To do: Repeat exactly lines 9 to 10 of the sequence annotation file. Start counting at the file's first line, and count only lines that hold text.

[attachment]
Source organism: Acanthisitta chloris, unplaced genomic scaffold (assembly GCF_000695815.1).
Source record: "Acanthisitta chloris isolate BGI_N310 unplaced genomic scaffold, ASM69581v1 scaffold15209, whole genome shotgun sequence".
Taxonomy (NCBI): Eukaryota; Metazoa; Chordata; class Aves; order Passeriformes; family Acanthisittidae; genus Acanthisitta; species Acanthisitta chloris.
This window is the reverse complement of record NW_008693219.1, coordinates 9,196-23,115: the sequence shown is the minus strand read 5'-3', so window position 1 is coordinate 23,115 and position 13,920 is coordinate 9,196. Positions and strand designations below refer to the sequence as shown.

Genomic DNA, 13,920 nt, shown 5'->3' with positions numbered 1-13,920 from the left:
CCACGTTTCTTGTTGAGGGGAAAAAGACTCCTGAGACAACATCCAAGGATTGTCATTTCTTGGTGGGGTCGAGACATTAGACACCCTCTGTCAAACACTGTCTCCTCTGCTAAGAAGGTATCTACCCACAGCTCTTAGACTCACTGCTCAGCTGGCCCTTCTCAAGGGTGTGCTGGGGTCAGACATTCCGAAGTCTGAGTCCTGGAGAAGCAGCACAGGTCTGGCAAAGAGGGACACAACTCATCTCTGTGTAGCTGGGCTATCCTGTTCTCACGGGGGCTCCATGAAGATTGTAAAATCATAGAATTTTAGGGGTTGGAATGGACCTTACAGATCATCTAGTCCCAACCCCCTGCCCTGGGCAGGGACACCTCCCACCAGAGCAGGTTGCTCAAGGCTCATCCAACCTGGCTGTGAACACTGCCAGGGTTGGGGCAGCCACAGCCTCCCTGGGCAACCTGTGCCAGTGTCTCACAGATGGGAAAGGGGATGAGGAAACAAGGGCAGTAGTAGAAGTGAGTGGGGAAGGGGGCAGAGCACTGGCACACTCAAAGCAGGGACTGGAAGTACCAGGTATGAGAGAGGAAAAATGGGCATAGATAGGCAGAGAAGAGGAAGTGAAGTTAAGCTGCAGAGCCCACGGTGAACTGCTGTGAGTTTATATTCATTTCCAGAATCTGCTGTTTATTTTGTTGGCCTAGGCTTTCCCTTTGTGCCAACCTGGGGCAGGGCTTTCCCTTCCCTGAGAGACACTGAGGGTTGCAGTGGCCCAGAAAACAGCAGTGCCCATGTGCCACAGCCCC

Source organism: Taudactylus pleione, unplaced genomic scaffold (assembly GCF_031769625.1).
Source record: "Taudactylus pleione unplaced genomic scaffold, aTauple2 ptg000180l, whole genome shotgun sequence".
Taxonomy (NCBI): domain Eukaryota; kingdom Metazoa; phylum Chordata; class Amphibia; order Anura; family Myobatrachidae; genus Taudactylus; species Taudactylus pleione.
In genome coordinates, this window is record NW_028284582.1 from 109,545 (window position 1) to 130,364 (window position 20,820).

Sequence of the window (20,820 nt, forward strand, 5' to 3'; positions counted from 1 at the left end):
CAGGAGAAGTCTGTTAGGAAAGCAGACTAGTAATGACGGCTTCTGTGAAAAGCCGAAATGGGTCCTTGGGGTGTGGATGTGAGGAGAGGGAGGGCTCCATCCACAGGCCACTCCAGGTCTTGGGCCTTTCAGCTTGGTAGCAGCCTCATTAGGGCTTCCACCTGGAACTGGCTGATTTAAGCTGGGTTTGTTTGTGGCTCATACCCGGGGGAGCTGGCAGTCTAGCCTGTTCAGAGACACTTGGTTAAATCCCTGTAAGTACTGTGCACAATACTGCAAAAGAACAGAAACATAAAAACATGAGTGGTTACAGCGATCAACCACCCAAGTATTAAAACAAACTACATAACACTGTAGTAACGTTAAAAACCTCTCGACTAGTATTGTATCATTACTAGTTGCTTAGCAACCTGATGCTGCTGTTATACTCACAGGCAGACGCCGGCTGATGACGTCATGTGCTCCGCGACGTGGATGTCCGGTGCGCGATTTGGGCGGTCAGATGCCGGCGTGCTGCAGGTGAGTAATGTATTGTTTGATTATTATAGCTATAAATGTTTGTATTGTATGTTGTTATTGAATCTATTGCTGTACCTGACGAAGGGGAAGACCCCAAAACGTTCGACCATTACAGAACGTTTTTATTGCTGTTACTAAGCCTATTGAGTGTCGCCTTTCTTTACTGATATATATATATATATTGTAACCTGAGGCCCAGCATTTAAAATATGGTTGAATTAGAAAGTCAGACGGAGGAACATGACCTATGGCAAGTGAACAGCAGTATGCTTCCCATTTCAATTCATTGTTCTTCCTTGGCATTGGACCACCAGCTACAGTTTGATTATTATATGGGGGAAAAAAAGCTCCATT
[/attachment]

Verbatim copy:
Taxonomy (NCBI): domain Eukaryota; kingdom Metazoa; phylum Chordata; class Amphibia; order Anura; family Myobatrachidae; genus Taudactylus; species Taudactylus pleione.
In genome coordinates, this window is record NW_028284582.1 from 109,545 (window position 1) to 130,364 (window position 20,820).